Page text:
MILHDBK338B: Electronic Reliability Design Handbook 
 

7.5.3.1 Levels of Redundancy
7.5.3.1 Levels of
Redundancy
Redundancy may be applied at the system level (essentially two
systems in parallel) or at the subsystem, component, or part level within a
system. Figure 7.56 is a simplified reliability block diagram drawn to
illustrate the several levels at which redundancy can be applied. System D is
shown with its redundant alternative D’, at the system level. D’ is in turn
built up of redundant subsystems or components (C_{1} and
C_{2}) and redundant parts within
components (b_{1}
and b_{2} within
Component B). From the reliability block diagram and a definition of block or
system success, the paths which result in successful system operation can be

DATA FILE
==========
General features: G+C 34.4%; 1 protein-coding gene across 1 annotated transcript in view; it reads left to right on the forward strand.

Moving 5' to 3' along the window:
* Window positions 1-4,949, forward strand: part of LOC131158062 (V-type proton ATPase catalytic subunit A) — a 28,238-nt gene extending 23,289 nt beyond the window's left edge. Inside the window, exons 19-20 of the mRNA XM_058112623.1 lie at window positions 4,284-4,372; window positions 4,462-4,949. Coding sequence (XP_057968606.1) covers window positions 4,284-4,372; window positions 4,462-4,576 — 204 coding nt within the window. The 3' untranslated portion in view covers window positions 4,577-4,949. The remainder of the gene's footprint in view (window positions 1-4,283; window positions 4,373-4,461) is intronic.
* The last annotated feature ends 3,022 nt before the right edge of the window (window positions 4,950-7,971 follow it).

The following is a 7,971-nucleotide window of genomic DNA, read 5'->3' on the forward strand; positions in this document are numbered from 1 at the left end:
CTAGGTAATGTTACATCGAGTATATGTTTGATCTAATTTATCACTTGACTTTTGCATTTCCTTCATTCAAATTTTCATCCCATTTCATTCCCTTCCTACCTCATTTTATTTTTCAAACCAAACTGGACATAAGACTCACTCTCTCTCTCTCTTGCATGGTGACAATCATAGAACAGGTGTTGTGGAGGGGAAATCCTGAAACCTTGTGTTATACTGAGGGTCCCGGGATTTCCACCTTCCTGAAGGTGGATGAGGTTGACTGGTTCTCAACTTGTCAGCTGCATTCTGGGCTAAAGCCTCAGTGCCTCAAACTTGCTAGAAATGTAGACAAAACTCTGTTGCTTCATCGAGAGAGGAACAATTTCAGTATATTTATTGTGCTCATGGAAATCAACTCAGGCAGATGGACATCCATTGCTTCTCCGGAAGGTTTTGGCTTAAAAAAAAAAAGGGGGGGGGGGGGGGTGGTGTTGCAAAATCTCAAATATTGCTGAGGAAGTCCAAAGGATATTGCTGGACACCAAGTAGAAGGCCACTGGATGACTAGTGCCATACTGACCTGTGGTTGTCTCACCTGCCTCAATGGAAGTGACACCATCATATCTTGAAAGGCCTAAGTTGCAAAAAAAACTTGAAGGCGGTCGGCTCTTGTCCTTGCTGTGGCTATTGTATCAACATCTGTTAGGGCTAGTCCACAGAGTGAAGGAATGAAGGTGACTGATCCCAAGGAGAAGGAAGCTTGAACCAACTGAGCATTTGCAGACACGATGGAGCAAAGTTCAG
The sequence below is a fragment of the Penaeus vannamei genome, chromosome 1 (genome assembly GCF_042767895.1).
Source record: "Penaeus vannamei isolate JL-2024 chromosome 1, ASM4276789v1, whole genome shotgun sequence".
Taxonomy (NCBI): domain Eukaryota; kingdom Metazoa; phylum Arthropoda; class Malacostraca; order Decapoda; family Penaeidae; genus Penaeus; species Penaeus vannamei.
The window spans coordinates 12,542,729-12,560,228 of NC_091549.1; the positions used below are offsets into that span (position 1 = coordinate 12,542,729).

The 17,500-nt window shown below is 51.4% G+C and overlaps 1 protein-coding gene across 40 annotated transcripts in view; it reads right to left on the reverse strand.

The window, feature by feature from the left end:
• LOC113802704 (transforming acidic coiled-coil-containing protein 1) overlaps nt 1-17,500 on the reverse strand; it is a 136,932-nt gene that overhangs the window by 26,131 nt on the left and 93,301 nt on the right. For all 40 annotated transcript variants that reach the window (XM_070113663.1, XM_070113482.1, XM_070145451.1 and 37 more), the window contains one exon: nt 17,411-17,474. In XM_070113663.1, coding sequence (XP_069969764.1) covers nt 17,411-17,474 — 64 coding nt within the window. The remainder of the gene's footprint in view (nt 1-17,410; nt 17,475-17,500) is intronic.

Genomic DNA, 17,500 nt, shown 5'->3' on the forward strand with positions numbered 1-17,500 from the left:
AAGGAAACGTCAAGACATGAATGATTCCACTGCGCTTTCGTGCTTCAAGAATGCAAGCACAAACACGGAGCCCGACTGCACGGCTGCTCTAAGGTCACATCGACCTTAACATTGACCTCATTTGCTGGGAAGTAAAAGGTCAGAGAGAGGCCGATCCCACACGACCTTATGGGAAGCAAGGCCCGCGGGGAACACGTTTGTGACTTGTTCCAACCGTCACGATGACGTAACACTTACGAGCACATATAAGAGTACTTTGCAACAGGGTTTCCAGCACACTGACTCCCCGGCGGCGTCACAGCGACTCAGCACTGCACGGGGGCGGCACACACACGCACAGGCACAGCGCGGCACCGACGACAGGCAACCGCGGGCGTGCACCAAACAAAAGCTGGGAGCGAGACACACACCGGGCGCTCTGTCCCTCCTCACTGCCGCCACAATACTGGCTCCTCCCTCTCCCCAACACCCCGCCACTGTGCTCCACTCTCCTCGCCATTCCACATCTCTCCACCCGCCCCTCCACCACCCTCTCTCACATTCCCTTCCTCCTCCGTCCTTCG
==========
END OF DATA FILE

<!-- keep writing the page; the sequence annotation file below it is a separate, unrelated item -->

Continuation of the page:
determined. For example, the possible paths from Input to Output
are:
(1) A, a, b_{1} ,
C_{1}
(2) A, a, b_{1} ,
C_{2}
(3) A, a, b_{2} ,
C_{1}
(4) A, a, b_{2} ,
C_{2}
(5)
D
FIGURE 7.56: RELIABILITY
BLOCK DIAGRAM DEPICTING REDUNDANCY AT THE SYSTEM, SUBSYSTEM, AND COMPONENT
LEVELS
The success of each path may be computed by determining an
assignable reliability value for each term and applying the multiplicative
theorem. The computation of system success (all paths combined) requires a
knowledge of the type of redundancy to be used in each case and an estimate of
individual element reliability (or
unreliability).